what input voltage caused that output voltage of ten volts. If the gain of
the operational amplifier is 100,000, then the input difference, (V+  V), must
be 10/100,000 or .00001 volts. That's 100 microvolts, and it's pretty darn
small.
Notice what happens here. This assumption that the difference between the
inverting and noninverting input voltages is just a consequence of the
very high gain of the operational amplifier. It's not special to
this circuit. It's a general idea that we can make use of in other
amplifier circuits.
For
all practical purposes that voltage is close enough to zero that we will call it
zero when we calculate how the circuit behaves. We know it isn't zero, but
it has such a small value that it will not affect any of our calculations.
You'll need to remember the logic here.

If the output of the
operational amplifier is some reasonable value (usually ten volts or less,
either positive or negative, as long as the amplifier isn't saturated.
Then all bets are off.),

And, if the operational
amplifier has a really high gain (and remember 100,000 is probably a low value
of the gain for typical amplifiers),
And, note
the following:

For the voltage to be zero the
gain of the amplifier would have to be infinite. When people discuss this
assumption, they often refer to it as the infinite
gain assumption.

What the infinite gain
assumption reduces to is that we can consider the voltage difference between the
two inputs to be zero.
For all
practical purposes that voltage is close enough to zero that we will call it
zero when we calculate how the circuit behaves. We know it isn't zero, but
it has such a small value that it will not affect any of our calculations.
Since
the difference between the operational amplifier input voltages are practially
zero and the internal input resistance is very large, we can make the
assumption that the current flowing into the amplifier through either of the
input terminals is so small as to be negligible. Most of the time that's a
good assumption because:
Here is a modified circuit diagram that shows the
input resistance of the operational amplifier. You can visualize the input
resistance as a resistor connected between the input terminals of the
operational amplifier.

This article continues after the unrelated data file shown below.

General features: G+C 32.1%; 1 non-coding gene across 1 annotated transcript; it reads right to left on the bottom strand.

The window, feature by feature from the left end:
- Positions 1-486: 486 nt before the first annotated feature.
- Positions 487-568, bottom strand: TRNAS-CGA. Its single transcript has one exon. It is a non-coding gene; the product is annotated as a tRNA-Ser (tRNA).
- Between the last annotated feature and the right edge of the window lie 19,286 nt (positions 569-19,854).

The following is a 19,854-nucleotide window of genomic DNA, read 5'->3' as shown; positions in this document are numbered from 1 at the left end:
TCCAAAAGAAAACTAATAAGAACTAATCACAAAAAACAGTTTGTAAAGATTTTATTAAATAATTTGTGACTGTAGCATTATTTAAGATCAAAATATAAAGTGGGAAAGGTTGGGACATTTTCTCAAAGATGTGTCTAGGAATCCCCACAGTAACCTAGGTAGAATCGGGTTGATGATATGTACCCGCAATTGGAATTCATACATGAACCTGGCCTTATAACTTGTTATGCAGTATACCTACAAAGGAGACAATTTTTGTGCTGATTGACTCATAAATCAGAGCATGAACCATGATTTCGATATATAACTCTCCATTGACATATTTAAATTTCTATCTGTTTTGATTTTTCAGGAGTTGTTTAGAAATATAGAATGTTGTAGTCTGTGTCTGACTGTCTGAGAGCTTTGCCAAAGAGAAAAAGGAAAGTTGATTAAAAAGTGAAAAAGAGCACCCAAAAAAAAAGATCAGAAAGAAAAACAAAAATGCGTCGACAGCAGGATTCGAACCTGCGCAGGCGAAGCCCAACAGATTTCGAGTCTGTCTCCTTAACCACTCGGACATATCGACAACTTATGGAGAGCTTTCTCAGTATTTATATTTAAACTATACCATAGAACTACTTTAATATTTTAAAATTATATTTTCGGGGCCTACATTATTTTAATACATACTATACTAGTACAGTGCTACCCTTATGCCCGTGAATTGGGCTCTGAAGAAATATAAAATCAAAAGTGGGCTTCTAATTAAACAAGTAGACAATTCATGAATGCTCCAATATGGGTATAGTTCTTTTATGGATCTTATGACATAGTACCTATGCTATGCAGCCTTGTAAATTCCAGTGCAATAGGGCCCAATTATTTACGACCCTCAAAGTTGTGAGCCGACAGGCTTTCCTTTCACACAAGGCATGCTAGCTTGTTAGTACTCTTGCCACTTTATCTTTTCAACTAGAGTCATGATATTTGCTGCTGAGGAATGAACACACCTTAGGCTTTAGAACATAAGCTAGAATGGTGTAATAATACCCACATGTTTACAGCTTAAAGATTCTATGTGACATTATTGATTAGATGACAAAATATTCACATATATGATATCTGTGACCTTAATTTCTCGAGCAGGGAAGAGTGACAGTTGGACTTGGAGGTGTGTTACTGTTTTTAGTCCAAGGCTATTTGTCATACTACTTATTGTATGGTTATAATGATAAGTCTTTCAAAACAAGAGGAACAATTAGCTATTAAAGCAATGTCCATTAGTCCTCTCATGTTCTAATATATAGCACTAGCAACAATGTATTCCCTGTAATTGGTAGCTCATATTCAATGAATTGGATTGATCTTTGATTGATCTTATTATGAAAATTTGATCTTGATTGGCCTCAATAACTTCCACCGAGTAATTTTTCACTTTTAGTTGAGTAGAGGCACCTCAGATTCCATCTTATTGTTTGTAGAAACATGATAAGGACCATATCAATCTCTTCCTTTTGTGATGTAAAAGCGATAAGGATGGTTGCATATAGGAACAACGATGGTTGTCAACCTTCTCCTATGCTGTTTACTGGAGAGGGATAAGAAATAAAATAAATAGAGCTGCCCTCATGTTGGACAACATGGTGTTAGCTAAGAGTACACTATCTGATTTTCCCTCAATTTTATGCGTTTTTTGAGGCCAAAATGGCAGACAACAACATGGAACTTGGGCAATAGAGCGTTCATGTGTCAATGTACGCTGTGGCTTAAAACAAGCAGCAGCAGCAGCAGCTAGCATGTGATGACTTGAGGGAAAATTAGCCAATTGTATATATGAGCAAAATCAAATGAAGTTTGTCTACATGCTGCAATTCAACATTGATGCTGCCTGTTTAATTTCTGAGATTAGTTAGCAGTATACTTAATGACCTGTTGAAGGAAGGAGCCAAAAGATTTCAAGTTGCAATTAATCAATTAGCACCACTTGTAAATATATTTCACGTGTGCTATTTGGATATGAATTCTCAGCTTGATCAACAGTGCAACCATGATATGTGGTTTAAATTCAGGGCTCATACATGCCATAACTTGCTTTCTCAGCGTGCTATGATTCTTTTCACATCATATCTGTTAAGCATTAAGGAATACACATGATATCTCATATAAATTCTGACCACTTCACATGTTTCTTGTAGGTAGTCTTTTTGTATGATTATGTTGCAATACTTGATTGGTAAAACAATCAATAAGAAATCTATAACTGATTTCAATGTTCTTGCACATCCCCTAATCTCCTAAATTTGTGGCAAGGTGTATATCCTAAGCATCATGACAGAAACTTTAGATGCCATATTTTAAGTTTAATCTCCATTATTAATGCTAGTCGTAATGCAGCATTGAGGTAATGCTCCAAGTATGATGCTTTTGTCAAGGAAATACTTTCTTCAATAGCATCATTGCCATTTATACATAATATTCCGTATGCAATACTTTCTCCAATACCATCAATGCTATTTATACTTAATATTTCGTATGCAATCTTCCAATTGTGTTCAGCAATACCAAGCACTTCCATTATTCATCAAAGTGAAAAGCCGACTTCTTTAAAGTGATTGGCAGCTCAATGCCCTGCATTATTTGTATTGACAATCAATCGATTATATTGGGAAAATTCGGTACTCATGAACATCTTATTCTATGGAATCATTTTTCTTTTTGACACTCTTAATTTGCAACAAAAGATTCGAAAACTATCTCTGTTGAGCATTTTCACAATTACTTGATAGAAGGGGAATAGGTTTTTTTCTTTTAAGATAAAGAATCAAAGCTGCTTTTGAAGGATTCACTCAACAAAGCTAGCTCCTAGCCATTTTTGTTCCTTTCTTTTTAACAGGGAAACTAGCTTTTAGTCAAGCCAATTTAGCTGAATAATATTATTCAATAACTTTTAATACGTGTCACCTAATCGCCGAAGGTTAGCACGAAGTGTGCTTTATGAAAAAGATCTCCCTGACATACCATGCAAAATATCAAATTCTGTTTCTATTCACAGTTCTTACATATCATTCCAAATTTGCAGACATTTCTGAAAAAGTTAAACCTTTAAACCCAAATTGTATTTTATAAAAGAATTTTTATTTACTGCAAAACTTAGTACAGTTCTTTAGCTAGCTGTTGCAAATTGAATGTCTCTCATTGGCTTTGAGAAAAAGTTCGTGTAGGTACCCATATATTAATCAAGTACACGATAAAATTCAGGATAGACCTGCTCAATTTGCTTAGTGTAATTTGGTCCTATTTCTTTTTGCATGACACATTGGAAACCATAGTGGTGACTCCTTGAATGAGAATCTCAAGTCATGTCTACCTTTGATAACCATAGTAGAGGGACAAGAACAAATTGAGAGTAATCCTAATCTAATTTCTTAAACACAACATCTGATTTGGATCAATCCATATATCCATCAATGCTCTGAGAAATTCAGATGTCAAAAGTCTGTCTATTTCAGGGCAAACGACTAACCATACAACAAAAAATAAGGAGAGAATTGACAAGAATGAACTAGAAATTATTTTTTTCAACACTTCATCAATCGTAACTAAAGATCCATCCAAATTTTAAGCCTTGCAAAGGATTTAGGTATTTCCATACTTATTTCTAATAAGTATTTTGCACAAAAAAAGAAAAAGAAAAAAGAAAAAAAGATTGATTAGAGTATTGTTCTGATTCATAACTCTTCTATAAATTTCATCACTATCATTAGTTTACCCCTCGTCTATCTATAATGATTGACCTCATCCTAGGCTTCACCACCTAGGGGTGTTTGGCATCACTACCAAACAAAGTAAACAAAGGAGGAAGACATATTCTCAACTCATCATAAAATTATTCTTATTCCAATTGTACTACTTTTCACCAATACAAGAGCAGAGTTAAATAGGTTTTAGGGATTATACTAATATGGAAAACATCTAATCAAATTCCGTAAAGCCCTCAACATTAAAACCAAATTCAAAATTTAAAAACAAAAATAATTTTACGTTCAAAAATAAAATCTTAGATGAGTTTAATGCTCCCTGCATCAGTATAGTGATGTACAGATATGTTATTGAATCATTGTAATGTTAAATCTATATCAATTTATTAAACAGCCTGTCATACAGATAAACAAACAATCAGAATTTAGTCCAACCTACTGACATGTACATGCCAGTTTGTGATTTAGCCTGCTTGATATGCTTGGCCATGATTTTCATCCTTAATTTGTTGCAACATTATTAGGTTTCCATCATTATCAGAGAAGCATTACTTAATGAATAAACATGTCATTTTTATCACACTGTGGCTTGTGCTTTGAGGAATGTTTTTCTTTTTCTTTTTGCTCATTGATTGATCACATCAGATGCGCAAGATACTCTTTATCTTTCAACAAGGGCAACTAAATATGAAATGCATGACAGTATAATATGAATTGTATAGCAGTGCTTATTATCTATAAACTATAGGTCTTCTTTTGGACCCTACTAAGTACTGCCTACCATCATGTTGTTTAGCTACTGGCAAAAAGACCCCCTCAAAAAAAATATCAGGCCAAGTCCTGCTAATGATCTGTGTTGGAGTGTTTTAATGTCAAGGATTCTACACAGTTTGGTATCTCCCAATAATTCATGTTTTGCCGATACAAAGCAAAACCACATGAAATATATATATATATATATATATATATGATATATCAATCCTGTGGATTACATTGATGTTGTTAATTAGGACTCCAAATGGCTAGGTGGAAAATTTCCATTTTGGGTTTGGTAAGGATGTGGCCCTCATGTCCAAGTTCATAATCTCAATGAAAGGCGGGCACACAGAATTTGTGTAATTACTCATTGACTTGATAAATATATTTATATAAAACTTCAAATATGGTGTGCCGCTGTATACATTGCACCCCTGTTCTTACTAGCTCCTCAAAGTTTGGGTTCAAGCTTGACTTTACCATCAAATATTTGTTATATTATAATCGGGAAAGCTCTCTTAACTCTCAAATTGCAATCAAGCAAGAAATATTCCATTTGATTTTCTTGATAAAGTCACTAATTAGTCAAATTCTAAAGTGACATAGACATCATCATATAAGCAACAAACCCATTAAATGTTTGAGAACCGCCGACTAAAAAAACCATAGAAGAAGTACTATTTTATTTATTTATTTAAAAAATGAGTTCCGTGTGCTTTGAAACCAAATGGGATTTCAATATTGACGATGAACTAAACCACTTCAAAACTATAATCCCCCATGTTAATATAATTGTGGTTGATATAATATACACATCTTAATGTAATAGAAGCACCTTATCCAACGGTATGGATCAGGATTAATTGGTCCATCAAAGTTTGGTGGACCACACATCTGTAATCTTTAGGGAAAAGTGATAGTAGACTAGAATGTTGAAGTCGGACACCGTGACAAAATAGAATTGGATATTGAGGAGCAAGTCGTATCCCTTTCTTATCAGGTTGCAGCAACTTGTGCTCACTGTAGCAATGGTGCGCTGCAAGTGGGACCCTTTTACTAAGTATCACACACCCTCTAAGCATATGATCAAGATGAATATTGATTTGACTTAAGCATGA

Let's
take a minute to summarize the few assumptions we have made so far.

The output voltage, V_{out},
is within the value between the positive and negative voltage supply. It's
a "reasonable" value.

The input difference, (V_{+}
 V_{ }) is small enough that we can consider the value to be
approximately zero. This is due to large gain of the amplifier  the
infinite gain assumption. We will assume that
the input voltage difference is zero.

Since we will treat the input
difference as zero, and assume input resistance (the resistance between the
noninverting and inverting inputs) is infinte, then the current flowing through
both of the inputs of the amplifier will also be so small that it is negligible.
We will assume that no current enters the input terminals of the opamp.
Assuming
that the input difference is small, we can write KCL at the inverting node:
(Notice the little red dot at the inverting node in the circuit diagram.)
(Note also, that we have defined two voltages, V_{1} and V_{out}
that are both measured with respect to the ground.)
Here's
the KCL equation using the assumption that the voltage at the amplifier input 
at the input node  is zero.
I_{1}
+ I_{0} = 0
Technically, we can write KCL in terms of all the
voltages involved (taking V_{+} and V_{}
as the voltages  with respect to ground  at the "+" and "" terminals
respectively). Doing that we obtain:
( V_{1}
 V_{} )/ R_{1} + ( V_{out}
 V_{} )/ R_{0} = 0
However, since we assume that there is no voltage difference between V_{+}
and V_{} , we can replace V_{} with V_{+}
and we have the inverting input terminal connected to ground, so V_{}
= 0. That means we get:
V_{1}
/ R_{1} + V_{out} / R_{0}
= 0